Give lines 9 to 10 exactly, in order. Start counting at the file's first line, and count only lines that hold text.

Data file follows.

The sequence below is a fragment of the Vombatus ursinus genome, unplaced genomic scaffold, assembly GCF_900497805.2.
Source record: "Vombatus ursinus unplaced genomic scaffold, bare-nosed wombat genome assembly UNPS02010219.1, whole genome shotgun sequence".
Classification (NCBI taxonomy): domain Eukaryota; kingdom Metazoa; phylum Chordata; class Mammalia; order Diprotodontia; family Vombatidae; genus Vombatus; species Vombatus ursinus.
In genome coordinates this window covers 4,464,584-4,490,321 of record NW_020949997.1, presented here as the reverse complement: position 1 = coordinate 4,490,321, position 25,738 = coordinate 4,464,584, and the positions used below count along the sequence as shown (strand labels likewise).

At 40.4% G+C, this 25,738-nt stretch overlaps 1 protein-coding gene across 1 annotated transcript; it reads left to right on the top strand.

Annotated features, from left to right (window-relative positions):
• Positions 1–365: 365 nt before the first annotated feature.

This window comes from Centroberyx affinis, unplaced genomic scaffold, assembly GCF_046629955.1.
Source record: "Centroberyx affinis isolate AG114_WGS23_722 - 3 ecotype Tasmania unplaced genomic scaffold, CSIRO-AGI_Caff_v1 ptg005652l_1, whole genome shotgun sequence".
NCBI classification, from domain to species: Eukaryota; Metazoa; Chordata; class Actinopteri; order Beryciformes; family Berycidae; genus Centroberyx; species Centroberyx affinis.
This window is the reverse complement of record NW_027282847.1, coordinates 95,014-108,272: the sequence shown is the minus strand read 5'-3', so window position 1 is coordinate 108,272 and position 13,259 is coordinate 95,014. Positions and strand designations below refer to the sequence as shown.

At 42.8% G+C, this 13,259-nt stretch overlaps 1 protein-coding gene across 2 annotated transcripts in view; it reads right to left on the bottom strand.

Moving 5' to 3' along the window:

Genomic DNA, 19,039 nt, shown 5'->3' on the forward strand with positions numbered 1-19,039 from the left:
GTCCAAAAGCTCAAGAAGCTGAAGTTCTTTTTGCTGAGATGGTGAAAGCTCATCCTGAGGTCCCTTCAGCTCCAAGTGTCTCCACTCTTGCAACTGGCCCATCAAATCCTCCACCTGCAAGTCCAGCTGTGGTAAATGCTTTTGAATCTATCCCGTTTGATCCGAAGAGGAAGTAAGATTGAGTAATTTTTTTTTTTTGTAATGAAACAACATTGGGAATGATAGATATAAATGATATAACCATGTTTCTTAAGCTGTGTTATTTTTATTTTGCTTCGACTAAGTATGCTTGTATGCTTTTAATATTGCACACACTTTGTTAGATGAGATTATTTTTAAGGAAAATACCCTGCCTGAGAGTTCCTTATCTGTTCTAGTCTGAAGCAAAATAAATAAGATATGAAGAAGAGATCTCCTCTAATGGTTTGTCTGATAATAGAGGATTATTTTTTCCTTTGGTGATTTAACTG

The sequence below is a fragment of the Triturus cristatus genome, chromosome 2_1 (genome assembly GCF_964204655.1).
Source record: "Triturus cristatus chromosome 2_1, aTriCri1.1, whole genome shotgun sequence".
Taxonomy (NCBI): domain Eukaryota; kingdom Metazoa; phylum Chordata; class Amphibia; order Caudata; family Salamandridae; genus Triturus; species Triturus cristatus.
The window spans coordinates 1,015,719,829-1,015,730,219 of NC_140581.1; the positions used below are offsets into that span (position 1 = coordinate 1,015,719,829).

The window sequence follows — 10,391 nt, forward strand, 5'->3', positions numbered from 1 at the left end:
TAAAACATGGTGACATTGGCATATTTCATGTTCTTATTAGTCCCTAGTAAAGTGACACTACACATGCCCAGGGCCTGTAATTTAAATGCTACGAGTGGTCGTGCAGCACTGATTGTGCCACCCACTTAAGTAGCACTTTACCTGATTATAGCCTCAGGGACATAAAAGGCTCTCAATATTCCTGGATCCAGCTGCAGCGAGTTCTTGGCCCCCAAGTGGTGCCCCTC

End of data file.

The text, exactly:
Source record: "Centroberyx affinis isolate AG114_WGS23_722 - 3 ecotype Tasmania unplaced genomic scaffold, CSIRO-AGI_Caff_v1 ptg005652l_1, whole genome shotgun sequence".
NCBI classification, from domain to species: Eukaryota; Metazoa; Chordata; class Actinopteri; order Beryciformes; family Berycidae; genus Centroberyx; species Centroberyx affinis.